IFC, a member of the World Bank Group, is launching a new program in Uzbekistan in order to help cotton farmers improve their production efficiency, safeguard the environment, and improve labor practices. This program is part of an effort by IFC to accelerate Uzbekistan's economic growth by modernizing one of the country's most important industries.
The program will help farmers to improve the quality and productivity of cotton production through the implementation of responsible cotton production principles. IFC will begin by introducing sustainable production practices and a continuous improvement system at 12 farms in the Fergana and Jizzakh regions as a pilot project. After the trial run, the program will be expanded to 3,000 farms before ultimately being rolled out nationwide.
"Cotton from Uzbekistan has been recognized in international markets for its good quality," said Moazzam Mekan, IFC Regional Manager for Central Asia. "By introducing sustainable cotton production principles, IFC will help to address concerns over the risk of forced labor, supporting investments in the sector and allowing producers to access valuable export markets. This will help to modernize the agriculture sector, create jobs and strengthen economic growth across the country."
To roll out the project, IFC will partner with the holding company Uzpakhtasanoatexport, the Ministry of Agriculture, the Association of Farmers, the Federation of Trade Unions, and the International Labor Organization, and IFC's investee client, Indorama Kokand Textile.
The project will be implemented with financial support provided by Hungarian EXIM Bank, IFC's long-term donor partner.
Uzbekistan became a member of IFC in 1993. Since 1996, IFC has invested $144.7 million in Uzbekistan, including $12.9 million in mobilized funds, to support 28 private sector projects in the financial, agribusiness, and food processing sectors. In addition, IFC has supported $34.1 million in foreign trade in Uzbekistan through its Global Trade Finance Program. As of June 30, 2016, IFC's committed portfolio in Uzbekistan stood at $50.7 million with investments in the financial and manufacturing sectors.
About IFC
IFC, a member of the World Bank Group, is the largest global development institution focused on the private sector in emerging markets. Working with 2,000 businesses worldwide, we use our six decades of experience to create opportunity where it's needed most. In FY16, our long-term investments in developing countries rose to nearly $19 billion, leveraging our capital, expertise, and influence to help the private sector end extreme poverty and boost shared prosperity. For more information, visit

Japan has allocated grants worth $551,100 to Uzbekistan for the implementation of eight social projects, the Japanese embassy said March 7.
The grants are allocated through the Japanese governmental program "Official Development Assistance" (ODA), the embassy said.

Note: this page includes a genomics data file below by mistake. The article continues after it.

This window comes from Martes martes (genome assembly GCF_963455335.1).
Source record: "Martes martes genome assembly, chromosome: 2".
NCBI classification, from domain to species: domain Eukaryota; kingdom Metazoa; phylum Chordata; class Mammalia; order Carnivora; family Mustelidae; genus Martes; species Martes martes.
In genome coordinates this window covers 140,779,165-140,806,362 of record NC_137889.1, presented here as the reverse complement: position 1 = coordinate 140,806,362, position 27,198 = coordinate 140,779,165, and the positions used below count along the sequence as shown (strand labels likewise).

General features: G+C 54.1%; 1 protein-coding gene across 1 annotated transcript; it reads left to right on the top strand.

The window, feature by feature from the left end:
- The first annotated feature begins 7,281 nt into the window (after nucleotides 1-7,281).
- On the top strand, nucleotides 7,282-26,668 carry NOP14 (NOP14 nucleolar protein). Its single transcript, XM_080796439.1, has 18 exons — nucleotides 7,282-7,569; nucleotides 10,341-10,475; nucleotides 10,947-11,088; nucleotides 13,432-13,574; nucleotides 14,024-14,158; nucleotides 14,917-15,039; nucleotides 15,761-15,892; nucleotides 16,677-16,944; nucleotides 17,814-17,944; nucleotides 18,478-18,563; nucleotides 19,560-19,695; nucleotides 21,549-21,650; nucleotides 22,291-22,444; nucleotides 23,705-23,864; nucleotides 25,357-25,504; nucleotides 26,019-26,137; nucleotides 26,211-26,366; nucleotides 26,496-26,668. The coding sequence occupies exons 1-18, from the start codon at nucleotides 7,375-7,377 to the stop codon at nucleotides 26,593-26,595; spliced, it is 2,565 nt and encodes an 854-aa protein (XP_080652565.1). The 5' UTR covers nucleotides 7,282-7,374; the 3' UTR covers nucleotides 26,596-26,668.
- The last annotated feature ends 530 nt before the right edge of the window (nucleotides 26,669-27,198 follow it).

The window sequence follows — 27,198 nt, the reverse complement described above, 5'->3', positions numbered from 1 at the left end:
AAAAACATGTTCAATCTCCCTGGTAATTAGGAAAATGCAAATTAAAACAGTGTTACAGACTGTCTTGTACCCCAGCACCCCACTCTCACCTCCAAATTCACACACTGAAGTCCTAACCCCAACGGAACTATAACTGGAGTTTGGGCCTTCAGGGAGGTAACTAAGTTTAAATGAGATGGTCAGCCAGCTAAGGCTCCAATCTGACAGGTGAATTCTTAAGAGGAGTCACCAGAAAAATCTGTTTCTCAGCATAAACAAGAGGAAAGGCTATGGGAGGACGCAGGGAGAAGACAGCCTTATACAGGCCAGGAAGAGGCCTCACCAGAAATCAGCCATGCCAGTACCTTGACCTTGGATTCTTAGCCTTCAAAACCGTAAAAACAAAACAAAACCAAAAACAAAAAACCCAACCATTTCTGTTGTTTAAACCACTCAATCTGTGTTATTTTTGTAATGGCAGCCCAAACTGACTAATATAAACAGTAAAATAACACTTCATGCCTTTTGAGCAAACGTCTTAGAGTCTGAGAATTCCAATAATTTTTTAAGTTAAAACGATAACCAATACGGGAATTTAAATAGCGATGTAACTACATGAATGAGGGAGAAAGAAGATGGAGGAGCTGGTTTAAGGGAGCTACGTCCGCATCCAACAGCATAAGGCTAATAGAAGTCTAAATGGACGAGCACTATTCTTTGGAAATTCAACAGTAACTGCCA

Uzbek Deputy Minister of Healthcare Elmira Basitkhanova, the country's First Deputy Minister of Public Education Bakhtiyor Daniyarov and Japanese Ambassador to Uzbekistan Nobuaki Ito signed the grant contracts March 7.
Japan is one of the biggest investors in the Uzbek economy. In total, Japan allocated more than $4.1 billion to Uzbekistan. Thirteen representative offices of Japanese companies and 10 joint ventures successfully operate in Uzbekistan.

Turkey and Uzbekistan have signed cooperation agreement to boost economic relations, Economy Minister Nihat Zeybekci said Monday.
The cooperation agreement was signed at the Turkey-Uzbekistan Business Forum organized by Turkey's Foreign Economic Relations Board (DEIK) in Istanbul.
"We identified nine to 10 economic sectors such as agriculture, textile, electric-electronic, chemistry, tourism, and logistics. We will reevaluate cooperation in these sectors according to their trading volume and importance," he said at the forum.
Zeybekci regretfully noted that trade volume between Turkey and Uzbekistan stood only at $1.2 billion.
Turkey's exports to Uzbekistan rose to $533.3 million last from $488.5 million in 2015, according to official data from the Turkish Statistical Institute (TurkStat).
In 2016, imports from Uzbekistan amounted to $709.2 million against $711.5 million the previous year.
Zeybekci said there should be free trade agreement or a preferential trade agreement between both countries to meet this need. 
Uzbekistan seeks for cooperation in petrochemistry
He added that Turkish constructors in Uzbekistan had completed 110 projects worth $2 billion.
"However, I do not find these investment adequate. There is huge potential in every field and we will expand," he said. 
Uzbekistan Deputy Prime Minister Rustam Azimov, who was also at the forum, also said Turkey and Uzbekistan could collaborate in petrochemistry. 
He said there were two petroleum refineries in Uzbekistan and a third in the development phase. 
"We hope to cooperate in petrochemistry with our Turkish partners. We can work together in extracting and processing mines such as gold, silver and uranium," he added. 
*With writing and contributions by Dilara Zengin from Ankara